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10,000 Iranian Families Live In Tents, Shacks And Shanty Towns

Ten thousand families live under tents or live in ad hoc huts, shacks and hovels across Iran, the Statistical Center of the Islamic Republic announced in a report published on Tuesday, March 20.

According to the report, families living in urban areas produce 175,000 tons of waste on average, every week.

The state-run Iran Labor News Agency (ILNA) has cited the report as saying, 18,12 million families live in 17,68 million residential units (8,13 million apartments, 9,97 million in houses and 10,000 in huts, hovels, shacks and cabins) in urban areas in Iran.

The new report reflects residential situation in 2016; while the problem of people living on the margins of urban areas across the country has been aggravated in recent years and turned into a challenge threatening the whole society.

The problem has been so ominous that the Supreme Leader of the Islamic Republic, Ayatollah Ali Khamenei ordered the three branches of the state to address it.

However, almost a year ago, the head of Social Workers Association of the Islamic Republic, Hassan Mousavi Chelak admitted that ten to eleven million people live in “unregistered” residences in outskirts of the cities in Iran.

The statistics so far presented on the number of people living in shacks and under tents on the squalid margins of the cities widely differ with each other in Iran. However, it appears that between eleven to sixteen million people in Iran are currently living in huts and hovels or under tents in squalid suburban areas.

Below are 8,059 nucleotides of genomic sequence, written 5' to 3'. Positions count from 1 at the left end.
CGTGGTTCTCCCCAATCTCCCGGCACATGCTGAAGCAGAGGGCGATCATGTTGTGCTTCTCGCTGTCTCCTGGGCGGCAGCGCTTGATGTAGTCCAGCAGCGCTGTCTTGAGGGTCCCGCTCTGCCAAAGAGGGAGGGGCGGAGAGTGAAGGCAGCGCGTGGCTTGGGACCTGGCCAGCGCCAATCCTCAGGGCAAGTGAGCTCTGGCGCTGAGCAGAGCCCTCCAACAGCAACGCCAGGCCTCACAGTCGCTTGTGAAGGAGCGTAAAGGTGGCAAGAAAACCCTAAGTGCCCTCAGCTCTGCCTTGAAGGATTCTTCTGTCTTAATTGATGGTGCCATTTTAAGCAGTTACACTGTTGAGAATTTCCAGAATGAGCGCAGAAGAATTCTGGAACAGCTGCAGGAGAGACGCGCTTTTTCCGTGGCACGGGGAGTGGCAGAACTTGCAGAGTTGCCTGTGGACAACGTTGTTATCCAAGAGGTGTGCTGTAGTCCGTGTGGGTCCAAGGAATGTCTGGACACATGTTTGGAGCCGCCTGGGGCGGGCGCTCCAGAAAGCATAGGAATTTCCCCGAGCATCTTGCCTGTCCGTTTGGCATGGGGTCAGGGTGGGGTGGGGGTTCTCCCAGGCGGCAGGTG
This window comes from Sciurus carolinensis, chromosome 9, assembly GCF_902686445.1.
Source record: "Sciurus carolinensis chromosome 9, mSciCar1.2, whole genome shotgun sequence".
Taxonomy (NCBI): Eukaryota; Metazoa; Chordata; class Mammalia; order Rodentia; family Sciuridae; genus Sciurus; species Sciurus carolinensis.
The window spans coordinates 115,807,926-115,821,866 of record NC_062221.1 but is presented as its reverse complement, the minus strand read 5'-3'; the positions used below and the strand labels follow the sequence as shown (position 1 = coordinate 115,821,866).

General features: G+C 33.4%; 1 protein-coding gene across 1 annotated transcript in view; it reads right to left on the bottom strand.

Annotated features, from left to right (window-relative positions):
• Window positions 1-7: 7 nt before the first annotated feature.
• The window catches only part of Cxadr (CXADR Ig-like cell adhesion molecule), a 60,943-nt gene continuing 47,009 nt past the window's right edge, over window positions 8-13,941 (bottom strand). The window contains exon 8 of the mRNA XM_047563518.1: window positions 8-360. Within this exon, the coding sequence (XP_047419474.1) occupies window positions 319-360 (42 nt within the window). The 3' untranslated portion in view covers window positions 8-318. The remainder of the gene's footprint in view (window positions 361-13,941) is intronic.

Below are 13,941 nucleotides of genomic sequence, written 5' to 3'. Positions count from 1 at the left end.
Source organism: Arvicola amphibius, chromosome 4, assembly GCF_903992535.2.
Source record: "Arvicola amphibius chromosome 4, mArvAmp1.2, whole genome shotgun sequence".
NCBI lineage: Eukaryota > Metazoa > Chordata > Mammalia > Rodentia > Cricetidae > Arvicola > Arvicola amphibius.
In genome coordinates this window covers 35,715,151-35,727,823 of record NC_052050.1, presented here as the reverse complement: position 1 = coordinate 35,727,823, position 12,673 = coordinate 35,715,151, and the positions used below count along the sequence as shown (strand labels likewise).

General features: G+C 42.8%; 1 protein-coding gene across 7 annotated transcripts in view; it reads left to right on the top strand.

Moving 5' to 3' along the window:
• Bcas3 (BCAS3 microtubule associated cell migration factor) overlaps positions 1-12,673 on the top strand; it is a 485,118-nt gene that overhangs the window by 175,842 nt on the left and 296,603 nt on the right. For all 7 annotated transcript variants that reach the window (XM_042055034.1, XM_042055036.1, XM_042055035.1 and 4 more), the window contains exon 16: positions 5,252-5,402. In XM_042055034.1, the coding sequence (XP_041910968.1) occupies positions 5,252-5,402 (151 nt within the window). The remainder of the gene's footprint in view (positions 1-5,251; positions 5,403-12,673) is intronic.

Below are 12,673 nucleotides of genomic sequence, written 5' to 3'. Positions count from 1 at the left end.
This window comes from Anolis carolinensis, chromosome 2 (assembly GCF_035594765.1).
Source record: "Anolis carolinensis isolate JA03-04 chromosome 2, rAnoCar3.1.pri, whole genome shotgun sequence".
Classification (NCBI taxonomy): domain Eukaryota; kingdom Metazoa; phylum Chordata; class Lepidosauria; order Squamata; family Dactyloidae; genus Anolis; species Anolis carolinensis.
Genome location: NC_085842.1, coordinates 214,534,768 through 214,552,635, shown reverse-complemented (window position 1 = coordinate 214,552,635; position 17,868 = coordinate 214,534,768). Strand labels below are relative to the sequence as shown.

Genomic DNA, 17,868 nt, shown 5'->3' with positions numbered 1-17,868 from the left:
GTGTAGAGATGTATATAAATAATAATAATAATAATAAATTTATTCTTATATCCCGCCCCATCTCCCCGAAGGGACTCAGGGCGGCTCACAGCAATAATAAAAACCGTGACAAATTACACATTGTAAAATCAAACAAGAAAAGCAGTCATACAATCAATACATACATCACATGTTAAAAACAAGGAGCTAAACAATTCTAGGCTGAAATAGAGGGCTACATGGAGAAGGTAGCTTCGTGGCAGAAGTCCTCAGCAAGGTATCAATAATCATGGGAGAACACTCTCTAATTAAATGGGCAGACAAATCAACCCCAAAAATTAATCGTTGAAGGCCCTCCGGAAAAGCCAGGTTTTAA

Furthermore, in 2015, the deputy director of the Islamic Republic’s Welfare Organization, Habibollah Masoudi Farid disclosed that there are more than 850 “slum cities” across the country. These squalid slums are deprived of all urban services. Residents of these slums are most vulnerable people for not having access to most basic sanitation and health facilities as well as social services. Children in these slums are particularly exposed to diseases and suffer from lack of education and proper housing.
According to Tehran’s reformist MP and member of the parliament’s Social Commission, Alireza Mahjoub, Iran's slum population has increased seventeen times in thirty years.

Mahjoub has also admitted that the slum population in Iran is still on the rise.

He noted that the problem is a result of poor economic conditions forcing people to move to the outskirts of the urban areas, looking for jobs and seeking residence in squalid suburban slums.

Tehran’s representative to the parliament asserted that no organization has made any plans to tackle the problem, so far.